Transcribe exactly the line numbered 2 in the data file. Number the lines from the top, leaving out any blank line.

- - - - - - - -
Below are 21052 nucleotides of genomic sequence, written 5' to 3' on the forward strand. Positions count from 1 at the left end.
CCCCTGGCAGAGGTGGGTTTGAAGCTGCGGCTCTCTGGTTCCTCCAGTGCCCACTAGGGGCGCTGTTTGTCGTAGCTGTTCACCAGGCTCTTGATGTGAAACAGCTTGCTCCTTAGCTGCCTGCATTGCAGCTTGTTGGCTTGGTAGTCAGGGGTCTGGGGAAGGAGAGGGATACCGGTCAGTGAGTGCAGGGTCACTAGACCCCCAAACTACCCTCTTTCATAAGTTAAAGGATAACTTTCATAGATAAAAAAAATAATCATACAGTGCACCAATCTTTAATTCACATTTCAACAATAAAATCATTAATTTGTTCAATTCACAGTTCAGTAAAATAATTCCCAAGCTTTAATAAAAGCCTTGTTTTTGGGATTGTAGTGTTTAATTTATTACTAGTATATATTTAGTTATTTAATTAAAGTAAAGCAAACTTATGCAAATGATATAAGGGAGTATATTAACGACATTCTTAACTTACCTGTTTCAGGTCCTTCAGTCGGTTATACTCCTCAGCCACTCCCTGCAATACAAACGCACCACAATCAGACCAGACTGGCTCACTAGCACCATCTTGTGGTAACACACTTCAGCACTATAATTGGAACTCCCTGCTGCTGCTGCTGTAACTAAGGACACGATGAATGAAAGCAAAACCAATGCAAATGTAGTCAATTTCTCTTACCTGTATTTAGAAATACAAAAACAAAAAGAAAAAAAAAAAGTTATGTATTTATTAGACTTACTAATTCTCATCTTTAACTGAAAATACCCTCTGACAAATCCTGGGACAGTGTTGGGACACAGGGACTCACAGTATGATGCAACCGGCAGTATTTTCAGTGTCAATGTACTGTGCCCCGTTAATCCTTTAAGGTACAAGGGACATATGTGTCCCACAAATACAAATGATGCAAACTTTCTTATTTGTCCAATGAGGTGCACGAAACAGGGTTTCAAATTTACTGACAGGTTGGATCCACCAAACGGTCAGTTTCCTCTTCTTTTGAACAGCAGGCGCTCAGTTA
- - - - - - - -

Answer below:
CCCCTGGCAGAGGTGGGTTTGAAGCTGCGGCTCTCTGGTTCCTCCAGTGCCCACTAGGGGCGCTGTTTGTCGTAGCTGTTCACCAGGCTCTTGATGTGAAACAGCTTGCTCCTTAGCTGCCTGCATTGCAGCTTGTTGGCTTGGTAGTCAGGGGTCTGGGGAAGGAGAGGGATACCGGTCAGTGAGTGCAGGGTCACTAGACCCCCAAACTACCCTCTTTCATAAGTTAAAGGATAACTTTCATAGATAAAAAAAATAATCATACAGTGCACCAATCTTTAATTCACATTTCAACAATAAAATCATTAATTTGTTCAATTCACAGTTCAGTAAAATAATTCCCAAGCTTTAATAAAAGCCTTGTTTTTGGGATTGTAGTGTTTAATTTATTACTAGTATATATTTAGTTATTTAATTAAAGTAAAGCAAACTTATGCAAATGATATAAGGGAGTATATTAACGACATTCTTAACTTACCTGTTTCAGGTCCTTCAGTCGGTTATACTCCTCAGCCACTCCCTGCAATACAAACGCACCACAATCAGACCAGACTGGCTCACTAGCACCATCTTGTGGTAACACACTTCAGCACTATAATTGGAACTCCCTGCTGCTGCTGCTGTAACTAAGGACACGATGAATGAAAGCAAAACCAATGCAAATGTAGTCAATTTCTCTTACCTGTATTTAGAAATACAAAAACAAAAAGAAAAAAAAAAAGTTATGTATTTATTAGACTTACTAATTCTCATCTTTAACTGAAAATACCCTCTGACAAATCCTGGGACAGTGTTGGGACACAGGGACTCACAGTATGATGCAACCGGCAGTATTTTCAGTGTCAATGTACTGTGCCCCGTTAATCCTTTAAGGTACAAGGGACATATGTGTCCCACAAATACAAATGATGCAAACTTTCTTATTTGTCCAATGAGGTGCACGAAACAGGGTTTCAAATTTACTGACAGGTTGGATCCACCAAACGGTCAGTTTCCTCTTCTTTTGAACAGCAGGCGCTCAGTTA